The Best Documentary category was the big surprise for me. Couldn’t believe Senna didn’t get a nomination, nor did The Interrupters or Project Nim. Have a feeling that Senna failed to receive a nomination because it was a documentary about a sportsman unknown to the American people who was huge in a sport America don’t follow. Paradise Lost 3 was nominated and may well be the favourite and eventual winner.
All in all, the majority of the nominations where expected with a few curve balls thrown in to keep people guessing and keep people from claiming the Academy is too safe. I believe there are only three ways its going to go. One, Hugo will pick up everything. Two, The Artist will pick up everything or three, and probably most likely, they will spread the awards across a few films keeping everyone happy. I hate it when they do that.
For a full list of all the nominations, go to the Academy Awards official website;
Tomorrow morning (24th January 2012) the nominations for the 84th Academy Awards are announced. Here are my predictions for the four main categories, Best Picture, Best Director, Best Actor and Best Actress.
This year will see a major shakeup in the Best Picture category. The Academy have announced that depending on how number one votes a film receives on the voters ballot paper, anywhere from five to ten films can be nominated. Which obviously makes it’s very hard to predict, but in my opinion I think they will at least nominate eight films.
Anyway, here’s my predictions…
- The Artist
- The Descendants
- Midnight In Paris
- The Help
- Tinker Tailor Soldier Spy
- The Ides Of March
Other Possible Nominees; The Tree Of Life, Drive, The Girl With The Dragon Tattoo, War Horse and Bridesmaids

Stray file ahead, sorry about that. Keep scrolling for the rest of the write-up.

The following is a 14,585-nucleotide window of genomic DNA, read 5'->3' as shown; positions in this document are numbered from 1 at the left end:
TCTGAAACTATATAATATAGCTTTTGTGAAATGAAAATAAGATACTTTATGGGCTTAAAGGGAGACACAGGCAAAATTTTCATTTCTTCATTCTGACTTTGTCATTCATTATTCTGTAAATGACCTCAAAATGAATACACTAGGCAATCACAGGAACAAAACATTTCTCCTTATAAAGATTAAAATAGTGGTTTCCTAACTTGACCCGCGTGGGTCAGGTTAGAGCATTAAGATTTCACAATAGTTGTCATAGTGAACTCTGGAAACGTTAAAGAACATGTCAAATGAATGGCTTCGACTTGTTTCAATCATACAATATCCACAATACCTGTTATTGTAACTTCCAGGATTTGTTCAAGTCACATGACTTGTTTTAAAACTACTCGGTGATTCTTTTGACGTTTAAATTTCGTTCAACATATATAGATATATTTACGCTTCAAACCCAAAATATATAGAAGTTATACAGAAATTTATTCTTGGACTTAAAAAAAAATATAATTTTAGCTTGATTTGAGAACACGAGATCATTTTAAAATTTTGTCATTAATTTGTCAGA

- Martin Scorsese (Hugo)
- Michel Hazanavicius (The Artist)
- Alexander Payne (The Descendants)
- Woody Allen (Midnight In Paris)
- Steven Spielberg (War Horse)
- George Clooney (The Descendants)
- Jean Dujardin (The Artist)
- Michael Fassbender (Shame)
- Brad Pitt (Moneyball)
- Gary Oldman (Tinker Tailor Soldier Spy)
- Meryl Streep (The Iron Lady)
- Tilda Swinton (We Need To Talk About Kevin)
- Viola Davis (The Help)
- Michelle Williams (My Week With Marilyn)
- Glenn Close (Albert Nobbs)
Here are 4 films I personally believe to be overrated. I’m not saying they are bad films, or suggesting you should in anyway stay away from these films, am just personally saying I just don’t think they are as good as they are made out to be. By the way, I haven’t put them in an order.
Directed by Martin Scorsese
Firstly, I like this film a lot. It’s a brilliant film. But in my opinion, it isn’t Scorsese’s best film, a tag it is often given. It doesn’t hold a candle to the intensity of Taxi Driver or the beautiful imagery of Raging Bull. Scorsese has this reputation, a false one, of being a “gangster film” director. Out of the 22 feature films Scorsese has directed, 3 of them are gangster films (Goodfellas, Casino and Mean Streets). For me Goodfellas is a little predictable, and standard when it comes to the gangster genre, and that isn’t a bad thing. It just doesn’t measure up to Scorsese’s other real, gritty, in your face slices of gangster life. Goodfellas is too polished, too perfect. With Mean Streets, Scorsese made a big noise in cinema. His style was a breathe of fresh air, it gave us the arrival of Robert DeNiro as Johnny Boy and for me Harvey Kietel’s best performance. With Casino, its brash, its big, it loud and it’s violent. But most of all it feels very real. A geniune snippet of mob run casino life. Casino also has great performances from DeNiro and Pesci, but Sharon Stone steals the show. Watch Goodfellas, but if you have the choice watch Mean Streets or Casino first, then you’ll see what I mean.
FERRIS BUELLER’S DAY OFF
Directed by John Hughes